Q. I need to anneal some 349 stainless steel for a press operation. What is the best temperature to do the anneal and should there be a slow cool or a rapid cool for this process?James Jeffrey
Gym City Metals - Dayton , Ohio
February 11, 2019
Q. I've recently started using 304 stainless, mostly making hand hammered kitchenware items. What I'm doing to anneal for easier hammering/malleability is to put it in my gas forge until orange/reddish in color, then pound away until hardened, and repeat. My concern is, by doing this, am I releasing toxic fumes and/or degrading the properties of the stainless steel. I believe 304 has chromium and other metals that can be toxic. There is also a black oxide on the steel after my process, which I leave on as part of the finish. Just wondering if that may have any concentrated toxins in it as well.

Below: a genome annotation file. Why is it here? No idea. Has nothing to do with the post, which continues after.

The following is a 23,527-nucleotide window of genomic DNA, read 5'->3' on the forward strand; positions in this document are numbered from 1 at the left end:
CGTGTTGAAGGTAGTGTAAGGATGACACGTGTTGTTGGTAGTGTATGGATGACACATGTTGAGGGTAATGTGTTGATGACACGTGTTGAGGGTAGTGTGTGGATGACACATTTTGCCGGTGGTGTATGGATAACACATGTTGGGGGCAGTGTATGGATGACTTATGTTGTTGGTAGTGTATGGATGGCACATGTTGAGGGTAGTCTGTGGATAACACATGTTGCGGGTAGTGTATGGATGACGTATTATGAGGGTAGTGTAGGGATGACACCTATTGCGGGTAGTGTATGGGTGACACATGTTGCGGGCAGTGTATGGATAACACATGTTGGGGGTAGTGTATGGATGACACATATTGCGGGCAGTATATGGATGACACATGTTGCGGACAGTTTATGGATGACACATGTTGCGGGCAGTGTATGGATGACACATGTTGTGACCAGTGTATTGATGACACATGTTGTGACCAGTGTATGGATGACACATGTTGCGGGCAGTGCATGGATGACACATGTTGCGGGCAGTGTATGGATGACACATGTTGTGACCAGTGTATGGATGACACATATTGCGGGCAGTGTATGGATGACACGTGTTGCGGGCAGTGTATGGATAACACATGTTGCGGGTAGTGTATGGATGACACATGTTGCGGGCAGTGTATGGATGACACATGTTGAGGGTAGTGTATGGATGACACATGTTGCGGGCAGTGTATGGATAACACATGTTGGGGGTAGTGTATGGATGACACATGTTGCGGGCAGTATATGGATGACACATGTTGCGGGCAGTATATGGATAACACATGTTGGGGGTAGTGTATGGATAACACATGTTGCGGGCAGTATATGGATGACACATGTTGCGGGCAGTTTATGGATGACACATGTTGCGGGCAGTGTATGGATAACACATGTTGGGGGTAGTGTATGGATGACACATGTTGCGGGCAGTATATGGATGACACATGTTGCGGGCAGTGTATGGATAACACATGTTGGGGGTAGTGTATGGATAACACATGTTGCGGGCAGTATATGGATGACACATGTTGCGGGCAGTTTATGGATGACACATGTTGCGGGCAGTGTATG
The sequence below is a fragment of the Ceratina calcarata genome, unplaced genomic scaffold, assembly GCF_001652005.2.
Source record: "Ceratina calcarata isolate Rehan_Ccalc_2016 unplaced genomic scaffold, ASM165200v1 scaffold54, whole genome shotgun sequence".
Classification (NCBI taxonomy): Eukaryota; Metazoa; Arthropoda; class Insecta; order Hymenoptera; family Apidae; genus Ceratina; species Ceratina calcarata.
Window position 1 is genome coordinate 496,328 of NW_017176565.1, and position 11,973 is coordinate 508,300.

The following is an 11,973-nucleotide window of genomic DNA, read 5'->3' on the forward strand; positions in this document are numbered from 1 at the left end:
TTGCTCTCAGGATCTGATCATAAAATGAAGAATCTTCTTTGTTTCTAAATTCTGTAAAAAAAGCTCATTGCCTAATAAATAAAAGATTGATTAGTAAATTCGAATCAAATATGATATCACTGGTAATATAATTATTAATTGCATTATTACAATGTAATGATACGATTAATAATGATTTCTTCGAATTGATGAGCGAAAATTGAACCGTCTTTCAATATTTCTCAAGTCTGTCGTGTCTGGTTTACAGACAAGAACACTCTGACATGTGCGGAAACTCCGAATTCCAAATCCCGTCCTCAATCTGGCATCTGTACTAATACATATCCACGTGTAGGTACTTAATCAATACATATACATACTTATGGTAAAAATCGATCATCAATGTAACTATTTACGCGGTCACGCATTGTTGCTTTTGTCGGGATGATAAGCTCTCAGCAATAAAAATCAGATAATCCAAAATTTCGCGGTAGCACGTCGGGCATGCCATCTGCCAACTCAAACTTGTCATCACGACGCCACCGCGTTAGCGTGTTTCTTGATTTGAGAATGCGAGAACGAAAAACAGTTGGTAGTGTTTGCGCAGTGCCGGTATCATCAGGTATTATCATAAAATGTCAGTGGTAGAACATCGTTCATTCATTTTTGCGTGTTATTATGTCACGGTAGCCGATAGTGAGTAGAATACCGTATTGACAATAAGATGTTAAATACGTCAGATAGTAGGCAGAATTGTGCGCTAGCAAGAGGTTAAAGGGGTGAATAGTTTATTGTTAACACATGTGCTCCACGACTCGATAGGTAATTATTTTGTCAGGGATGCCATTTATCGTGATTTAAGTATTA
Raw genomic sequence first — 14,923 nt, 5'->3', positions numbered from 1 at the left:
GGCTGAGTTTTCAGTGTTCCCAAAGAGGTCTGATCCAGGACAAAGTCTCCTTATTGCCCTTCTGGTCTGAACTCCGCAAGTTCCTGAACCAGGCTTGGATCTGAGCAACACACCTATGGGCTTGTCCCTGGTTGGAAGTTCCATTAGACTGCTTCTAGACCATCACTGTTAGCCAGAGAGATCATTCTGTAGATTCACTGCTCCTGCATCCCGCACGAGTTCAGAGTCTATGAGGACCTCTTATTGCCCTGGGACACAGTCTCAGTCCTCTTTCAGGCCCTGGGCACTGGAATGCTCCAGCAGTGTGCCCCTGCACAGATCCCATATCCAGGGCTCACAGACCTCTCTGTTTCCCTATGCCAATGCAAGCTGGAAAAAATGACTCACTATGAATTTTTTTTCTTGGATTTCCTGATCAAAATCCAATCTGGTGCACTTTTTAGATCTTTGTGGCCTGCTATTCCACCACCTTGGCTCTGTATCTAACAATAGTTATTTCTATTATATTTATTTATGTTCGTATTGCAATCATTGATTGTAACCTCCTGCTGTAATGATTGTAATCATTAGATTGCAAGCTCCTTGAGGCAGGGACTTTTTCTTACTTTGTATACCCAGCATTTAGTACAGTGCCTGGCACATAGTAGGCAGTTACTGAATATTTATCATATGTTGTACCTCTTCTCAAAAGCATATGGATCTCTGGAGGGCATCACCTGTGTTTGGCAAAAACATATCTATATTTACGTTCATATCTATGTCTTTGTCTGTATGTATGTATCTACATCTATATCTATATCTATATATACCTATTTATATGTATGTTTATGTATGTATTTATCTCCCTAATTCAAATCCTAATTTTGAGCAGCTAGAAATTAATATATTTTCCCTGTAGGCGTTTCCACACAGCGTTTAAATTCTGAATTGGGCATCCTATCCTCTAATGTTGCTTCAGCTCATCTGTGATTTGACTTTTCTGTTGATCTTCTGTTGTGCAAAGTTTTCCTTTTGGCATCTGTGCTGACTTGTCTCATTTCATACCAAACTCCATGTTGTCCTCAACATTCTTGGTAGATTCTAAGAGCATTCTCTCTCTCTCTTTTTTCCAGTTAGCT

I'm mostly concerned with exposure to any toxins that 304 may produce while heating, sanding, and pounding. And what the proper temp is so I'm not overheating, and possibly degrading the material in doing so.
- Massachusetts USA
March 25, 2019
Q. I am bending HSS441 0.8mm thick tube into the shape of a "C" and I'm having difficulty maintaining the outer diameter of a "flare" process after the bend. The O.D. on the flare wants to oval in the direction of the bend.
Would annealing the tube after the bend (before flare) alleviate the tension and improve the condition of the flare? What temperature / duration would be a good place to start?
Automotive Exhaust - Bucyrus, Ohio, USA